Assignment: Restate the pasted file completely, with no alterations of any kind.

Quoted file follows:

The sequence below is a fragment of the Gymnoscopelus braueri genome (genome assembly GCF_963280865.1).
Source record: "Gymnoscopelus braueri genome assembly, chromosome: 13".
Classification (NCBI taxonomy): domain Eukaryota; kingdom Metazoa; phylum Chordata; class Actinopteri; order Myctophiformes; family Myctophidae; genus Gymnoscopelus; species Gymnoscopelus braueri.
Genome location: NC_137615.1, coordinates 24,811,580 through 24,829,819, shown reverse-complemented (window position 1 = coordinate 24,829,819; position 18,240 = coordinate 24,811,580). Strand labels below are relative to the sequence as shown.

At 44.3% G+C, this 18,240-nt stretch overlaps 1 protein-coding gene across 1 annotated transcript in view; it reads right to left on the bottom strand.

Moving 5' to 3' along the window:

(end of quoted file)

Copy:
The sequence below is a fragment of the Gymnoscopelus braueri genome (genome assembly GCF_963280865.1).
Source record: "Gymnoscopelus braueri genome assembly, chromosome: 13".
Classification (NCBI taxonomy): domain Eukaryota; kingdom Metazoa; phylum Chordata; class Actinopteri; order Myctophiformes; family Myctophidae; genus Gymnoscopelus; species Gymnoscopelus braueri.
Genome location: NC_137615.1, coordinates 24,811,580 through 24,829,819, shown reverse-complemented (window position 1 = coordinate 24,829,819; position 18,240 = coordinate 24,811,580). Strand labels below are relative to the sequence as shown.

At 44.3% G+C, this 18,240-nt stretch overlaps 1 protein-coding gene across 1 annotated transcript in view; it reads right to left on the bottom strand.

Moving 5' to 3' along the window: